This guy is way over the line, many said. Well, yes, in some ways; but look, bottom line, he’s an entertainer. People don’t really take him that seriously.
Then came Tom DeLay. Often overlooked these days, DeLay was a crucial soldier in this march to bury truth. He really started the aggressive gerrymandering and enforced the Hastert Rule—in other words, he made the first serious moves toward the anti-democratic stacking of the electoral deck to rig the game, which is the kind of thing you get away with, as DeLay knew, by accusing the other side of doing it. Then of course he was a key player in the Terri Schiavo madness, using that poor woman (in a vegetative state with no hope of recovery, her doctors said) as a bullet in the culture war.
And of course there was Karl Rove back in those days, too. John Kerry was a war hero, an upper-class Yale graduate who could easily have skipped the army but who volunteered anyway; who killed how many men for his country, risked his life how many times, we still don’t know. But Rove knew that he had to obliterate those truths in 2004, and the way to do that was to tell a morally sick anti-truth: to turn Kerry into a coward and a traitor.
DeLay and Rove, many of us were writing and saying, are taking this country to dark, unprecedented places. Oh, yes, some of this is pretty shocking, more hardball than usual. But creeping fascism? Don’t be silly.
On and on it went, too many steps to name here, each one taking us that much closer to the rendezvous with destiny that awaits us after Nov. 3. Barack Obama was a Kenyan, a Muslim. The antichrist, even. Subhuman, in other words. This was where Donald Trump started joining in, and from there, it made sense that each of those desecrations of truth led to Trump. I feel like an idiot today for thinking in the summer of 2015 that he’d fade in a few months. I didn’t understand how many millions of people had been persuaded to embrace unreality.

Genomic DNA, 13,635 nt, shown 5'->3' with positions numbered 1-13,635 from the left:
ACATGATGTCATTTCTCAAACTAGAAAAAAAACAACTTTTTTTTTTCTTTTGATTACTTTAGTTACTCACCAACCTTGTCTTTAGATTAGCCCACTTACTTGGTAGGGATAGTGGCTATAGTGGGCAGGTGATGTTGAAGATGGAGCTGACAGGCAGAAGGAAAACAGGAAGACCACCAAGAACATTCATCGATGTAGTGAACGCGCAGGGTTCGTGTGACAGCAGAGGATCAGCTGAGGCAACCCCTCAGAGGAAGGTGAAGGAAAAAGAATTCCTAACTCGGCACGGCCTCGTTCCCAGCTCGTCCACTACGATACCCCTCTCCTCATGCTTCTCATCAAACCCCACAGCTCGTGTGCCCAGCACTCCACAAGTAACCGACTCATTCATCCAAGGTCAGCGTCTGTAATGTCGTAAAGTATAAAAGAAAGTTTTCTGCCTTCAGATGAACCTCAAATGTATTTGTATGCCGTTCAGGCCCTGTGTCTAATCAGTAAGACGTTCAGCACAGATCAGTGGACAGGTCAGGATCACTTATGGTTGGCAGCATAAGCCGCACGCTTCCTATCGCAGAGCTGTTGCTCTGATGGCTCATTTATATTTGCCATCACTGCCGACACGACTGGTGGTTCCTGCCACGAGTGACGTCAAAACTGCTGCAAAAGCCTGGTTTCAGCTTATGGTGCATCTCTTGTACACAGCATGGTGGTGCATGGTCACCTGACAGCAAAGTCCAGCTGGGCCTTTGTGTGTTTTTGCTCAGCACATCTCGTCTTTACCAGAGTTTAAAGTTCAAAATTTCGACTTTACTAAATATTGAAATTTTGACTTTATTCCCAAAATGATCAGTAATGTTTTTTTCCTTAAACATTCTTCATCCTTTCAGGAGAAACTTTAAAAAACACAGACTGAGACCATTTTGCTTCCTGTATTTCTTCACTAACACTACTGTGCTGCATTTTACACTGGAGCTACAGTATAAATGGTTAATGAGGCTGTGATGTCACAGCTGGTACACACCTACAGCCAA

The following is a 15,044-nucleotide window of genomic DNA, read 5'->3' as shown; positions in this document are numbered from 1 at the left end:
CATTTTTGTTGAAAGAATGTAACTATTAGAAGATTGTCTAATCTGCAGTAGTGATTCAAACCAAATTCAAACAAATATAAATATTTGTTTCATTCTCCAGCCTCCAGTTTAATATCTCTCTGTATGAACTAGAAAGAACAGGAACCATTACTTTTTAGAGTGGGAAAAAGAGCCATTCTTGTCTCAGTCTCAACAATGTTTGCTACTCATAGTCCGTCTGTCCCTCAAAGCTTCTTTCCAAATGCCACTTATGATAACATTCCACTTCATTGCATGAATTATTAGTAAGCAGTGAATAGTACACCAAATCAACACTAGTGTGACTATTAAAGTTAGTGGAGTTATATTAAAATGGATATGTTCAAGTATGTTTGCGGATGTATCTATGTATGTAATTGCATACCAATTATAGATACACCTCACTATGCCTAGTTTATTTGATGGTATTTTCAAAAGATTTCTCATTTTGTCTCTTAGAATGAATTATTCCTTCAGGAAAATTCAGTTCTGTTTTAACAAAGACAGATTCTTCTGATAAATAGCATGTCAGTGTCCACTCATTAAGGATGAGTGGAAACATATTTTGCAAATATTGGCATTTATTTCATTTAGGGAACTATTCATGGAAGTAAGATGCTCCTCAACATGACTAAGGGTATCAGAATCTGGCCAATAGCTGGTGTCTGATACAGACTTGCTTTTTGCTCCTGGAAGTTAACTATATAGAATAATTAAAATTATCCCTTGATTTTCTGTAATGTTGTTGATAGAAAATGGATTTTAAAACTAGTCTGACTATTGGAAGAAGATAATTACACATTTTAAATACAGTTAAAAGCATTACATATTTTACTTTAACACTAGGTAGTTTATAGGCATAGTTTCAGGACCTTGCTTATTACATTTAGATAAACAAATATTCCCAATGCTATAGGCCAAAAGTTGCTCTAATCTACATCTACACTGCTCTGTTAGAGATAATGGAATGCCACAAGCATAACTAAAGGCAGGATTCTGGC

Now, it turns out the most important anti-truth of recent vintage was the one about voter fraud. This is what Trump will use to steal the election if he can.
If current polls hold, Joe Biden will win by maybe 6.5 or 7 points nationally, which could be as many as 10 million votes, and The Economist as I write these words predicts a 333-205 Electoral College majority for Biden. Trump and Bill Barr and Fox News and all the rest of them will call even this illegitimate—10 million votes, and 128 electoral votes. And they’ll pull every trick they can, from Nov. 4 to Jan. 20. That Barton Gellman piece The Atlantic posted Wednesday covered much of the grim territory.
They’ll say then the most outlandish things they’ve ever said, things that will shock us (even though we think we’re beyond shocking), because fascists know: The clearer the factual truth, the louder and more outrageous must be the anti-truth.
I can’t believe I’m writing this way about the United States. But then again, I’ve seen this coming for a long time. I just never really thought we would end up all the way here. But it’s where Donald Trump has brought us.